By Jim Owczarski Sports Editor Published Feb 11, 2015 at 1:05 PM Photography: David Bernacchi

If there was ever – and I mean ever – any doubt that the National Football League rules the sports world, from print to online publishing to talk radio, it was the slow leak of "news" early this week that Green Bay Packers head coach Mike McCarthy was going to give up his play-calling duties.

People went crazy about it, and no, it’s not just a "Wisconsin thing."

I mean, look at this:

This was national news.

Hell, even talk radio in Chicago devoted nearly an hour to this news the other night.

Now, you can say it’s about the Packers, and how much of a national brand the team is. That’s true. It’s also a compliment to McCarthy and his long run of success on the sidelines at Lambeau Field.

But to me, it says something different.

It means that McCarthy has held himself accountable for the Packers recent run of playoff failure.

He’s thought about making this move for some time now, and has always said he will do what’s in the best interest of the team. And, perhaps, the NFC Championship game in Seattle was the tipping point.

No one noticed that Richard Sherman was playing with one arm. Aaron Rodgers complained (again) after a postseason loss about the play selection and how conservative it was. The Seahawks gleefully talked about a hole in the Packers special teams that was so big they installed the trick play that led to a touchdown just days before.

So, McCarthy looked in the mirror after the year was over and decided it was in the best interest of the team for him to, reportedly, promote Tom Clements to associate head coach and give him the play calling duties while promoting Edgar Bennett to offensive coordinator.

This isn’t a panic move – McCarthy was just given a contract extension that most believe runs through 2018 – and his job is one of the most secure in the NFL.

But, let’s face it, Feb. 6, 2011 is a lifetime ago in NFL years.

The Packers have won a lot of regular season games since then, but they’ve only returned to one other NFC title game and have no other Super Bowl appearance to hang their hat on.

Coaches in any sport preach accountability, from their players and themselves. But all have an ego, and believe their way is the right way. Sometimes, it's "do as I say, not as I do."
But McCarthy has determined he needed to change in order for the Packers to win another championship. It sends a strong message.

It tells every player in the locker room that if the head coach, the most Alpha of all the Alpha males in that locker room, would give up something he loved so dearly, that he felt so strongly about, for the good of the team – what can you possibly say, or do, if you’re asked the same thing.

Now, Clay Matthews and Julius Peppers were asked to make sacrifices for the good of the team in 2014 by changing positions. Players like A.J. Hawk were benched.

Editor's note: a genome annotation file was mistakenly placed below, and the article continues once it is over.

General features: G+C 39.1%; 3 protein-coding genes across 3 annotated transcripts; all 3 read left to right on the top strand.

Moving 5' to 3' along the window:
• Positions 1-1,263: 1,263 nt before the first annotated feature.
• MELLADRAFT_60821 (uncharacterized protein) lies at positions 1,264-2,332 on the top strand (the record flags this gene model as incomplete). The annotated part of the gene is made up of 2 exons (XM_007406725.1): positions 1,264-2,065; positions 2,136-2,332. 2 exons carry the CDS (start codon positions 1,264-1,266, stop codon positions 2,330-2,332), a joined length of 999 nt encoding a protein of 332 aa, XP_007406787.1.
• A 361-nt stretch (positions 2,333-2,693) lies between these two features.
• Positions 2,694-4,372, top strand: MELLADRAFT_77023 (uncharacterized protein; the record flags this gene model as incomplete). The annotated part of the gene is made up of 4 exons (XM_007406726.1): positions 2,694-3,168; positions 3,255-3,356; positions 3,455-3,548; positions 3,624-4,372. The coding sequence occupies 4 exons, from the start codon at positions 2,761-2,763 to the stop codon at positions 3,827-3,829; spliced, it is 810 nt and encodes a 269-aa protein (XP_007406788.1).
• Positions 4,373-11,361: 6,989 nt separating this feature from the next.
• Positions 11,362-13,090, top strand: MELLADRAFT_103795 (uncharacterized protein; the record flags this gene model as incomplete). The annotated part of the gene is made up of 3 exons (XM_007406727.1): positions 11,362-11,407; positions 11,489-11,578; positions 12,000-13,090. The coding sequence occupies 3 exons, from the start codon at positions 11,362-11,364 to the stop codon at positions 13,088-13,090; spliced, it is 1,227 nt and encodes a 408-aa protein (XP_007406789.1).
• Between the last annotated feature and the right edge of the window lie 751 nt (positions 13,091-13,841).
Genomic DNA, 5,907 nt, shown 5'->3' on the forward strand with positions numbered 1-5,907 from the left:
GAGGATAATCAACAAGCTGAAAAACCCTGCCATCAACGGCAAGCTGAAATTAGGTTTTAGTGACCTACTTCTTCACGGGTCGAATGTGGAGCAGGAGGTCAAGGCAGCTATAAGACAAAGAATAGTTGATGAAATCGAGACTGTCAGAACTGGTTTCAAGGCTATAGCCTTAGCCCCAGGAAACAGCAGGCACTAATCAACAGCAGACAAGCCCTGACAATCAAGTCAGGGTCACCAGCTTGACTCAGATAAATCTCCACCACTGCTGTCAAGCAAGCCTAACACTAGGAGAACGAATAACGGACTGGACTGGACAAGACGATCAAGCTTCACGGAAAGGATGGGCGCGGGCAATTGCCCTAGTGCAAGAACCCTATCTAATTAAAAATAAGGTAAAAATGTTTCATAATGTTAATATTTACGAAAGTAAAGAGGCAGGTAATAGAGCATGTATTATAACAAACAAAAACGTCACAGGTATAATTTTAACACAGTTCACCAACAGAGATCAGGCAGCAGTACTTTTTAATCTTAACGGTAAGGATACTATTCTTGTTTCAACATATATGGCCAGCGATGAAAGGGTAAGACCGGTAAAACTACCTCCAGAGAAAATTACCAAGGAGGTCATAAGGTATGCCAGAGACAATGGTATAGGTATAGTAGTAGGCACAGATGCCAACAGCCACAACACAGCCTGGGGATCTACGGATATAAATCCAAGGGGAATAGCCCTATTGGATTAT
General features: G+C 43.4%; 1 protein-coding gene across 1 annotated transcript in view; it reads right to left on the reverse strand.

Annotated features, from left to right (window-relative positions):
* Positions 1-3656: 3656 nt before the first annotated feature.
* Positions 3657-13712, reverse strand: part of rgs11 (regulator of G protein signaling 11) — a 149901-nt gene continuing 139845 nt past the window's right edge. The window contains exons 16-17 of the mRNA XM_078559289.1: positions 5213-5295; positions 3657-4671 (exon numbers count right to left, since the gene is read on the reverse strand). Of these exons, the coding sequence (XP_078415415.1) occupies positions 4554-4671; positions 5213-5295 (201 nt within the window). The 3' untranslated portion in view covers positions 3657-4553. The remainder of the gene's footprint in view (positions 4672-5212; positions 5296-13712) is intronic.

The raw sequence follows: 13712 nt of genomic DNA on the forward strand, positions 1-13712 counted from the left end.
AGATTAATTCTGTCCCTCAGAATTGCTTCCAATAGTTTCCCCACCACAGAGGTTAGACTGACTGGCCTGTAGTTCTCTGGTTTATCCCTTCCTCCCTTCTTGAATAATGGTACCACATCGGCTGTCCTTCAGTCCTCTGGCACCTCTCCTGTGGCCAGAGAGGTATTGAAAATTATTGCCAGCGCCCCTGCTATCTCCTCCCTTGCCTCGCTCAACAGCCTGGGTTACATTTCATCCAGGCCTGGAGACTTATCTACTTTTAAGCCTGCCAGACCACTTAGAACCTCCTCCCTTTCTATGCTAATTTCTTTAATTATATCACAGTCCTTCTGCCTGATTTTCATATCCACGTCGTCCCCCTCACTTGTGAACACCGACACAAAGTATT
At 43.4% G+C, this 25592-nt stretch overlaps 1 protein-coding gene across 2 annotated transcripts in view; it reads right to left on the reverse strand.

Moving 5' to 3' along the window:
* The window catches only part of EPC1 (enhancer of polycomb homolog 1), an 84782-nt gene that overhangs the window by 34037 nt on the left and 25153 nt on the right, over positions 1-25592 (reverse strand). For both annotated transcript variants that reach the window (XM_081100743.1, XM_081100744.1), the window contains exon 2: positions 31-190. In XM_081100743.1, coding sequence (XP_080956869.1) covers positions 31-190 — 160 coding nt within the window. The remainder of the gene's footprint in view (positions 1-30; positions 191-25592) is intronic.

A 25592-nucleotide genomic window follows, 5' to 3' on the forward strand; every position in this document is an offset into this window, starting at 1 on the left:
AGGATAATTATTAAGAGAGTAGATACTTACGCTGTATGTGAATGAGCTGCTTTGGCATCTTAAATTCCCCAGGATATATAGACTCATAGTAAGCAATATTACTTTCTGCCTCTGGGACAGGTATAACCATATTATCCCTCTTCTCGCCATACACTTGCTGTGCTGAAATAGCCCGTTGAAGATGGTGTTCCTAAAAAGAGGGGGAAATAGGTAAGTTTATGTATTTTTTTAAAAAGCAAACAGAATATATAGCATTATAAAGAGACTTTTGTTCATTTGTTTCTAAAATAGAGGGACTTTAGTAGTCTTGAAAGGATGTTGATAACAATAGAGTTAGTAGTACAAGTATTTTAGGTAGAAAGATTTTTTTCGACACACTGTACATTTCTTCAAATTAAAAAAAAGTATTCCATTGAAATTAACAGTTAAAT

So to them, it shows that their coach isn’t above improvement, either, that he isn’t above the team.

It also illustrates another point – McCarthy was really ticked off that his assistant coaches weren’t being interviewed for promotions around the league when jobs opened up.

This is a big deal in the coaching fraternity. As a head coach, you want to be known for your assistants being picked off and promoted.

Joe Philbin was a few years ago in Miami, and Ben McAdoo was when the New York Giants moved him up from quarterbacks coach to offensive coordinator, but the perception was that Clements wasn’t really "doing" anything since being promoted to offensive coordinator since McCarthy called the plays.

A head coach can only really do, or control, so many things. Calling plays was McCarthy’s "thing," his baby. And he gave it up, for the good of those around him.

If the Packers offense crumbles in 2015, McCarthy may well indeed take the reigns back, but this move speaks volumes about the man, and his drive for the ultimate prize.

Jim Owczarski is an award-winning sports journalist and comes to Milwaukee by way of the Chicago Sun-Times Media Network.

A three-year Wisconsin resident who has considered Milwaukee a second home for the better part of seven years, he brings to the market experience covering nearly all major and college sports.

To this point in his career, he has been awarded six national Associated Press Sports Editors awards for investigative reporting, feature writing, breaking news and projects. He is also a four-time nominee for the prestigious Peter J. Lisagor Awards for Exemplary Journalism, presented by the Chicago Headline Club, and is a two-time winner for Best Sports Story. He has also won numerous other Illinois Press Association, Illinois Associated Press and Northern Illinois Newspaper Association awards.

Jim's career started in earnest as a North Central College (Naperville, Ill.) senior in 2002 when he received a Richter Fellowship to cover the Chicago White Sox in spring training. He was hired by the Naperville Sun in 2003 and moved on to the Aurora Beacon News in 2007 before joining

In that time, he has covered the events, news and personalities that make up the PGA Tour, LPGA Tour, Major League Baseball, the National Football League, the National Hockey League, NCAA football, baseball and men's and women's basketball as well as boxing, mixed martial arts and various U.S. Olympic teams.

Golf aficionados who venture into Illinois have also read Jim in GOLF Chicago Magazine as well as the Chicago District Golfer and Illinois Golfer magazines.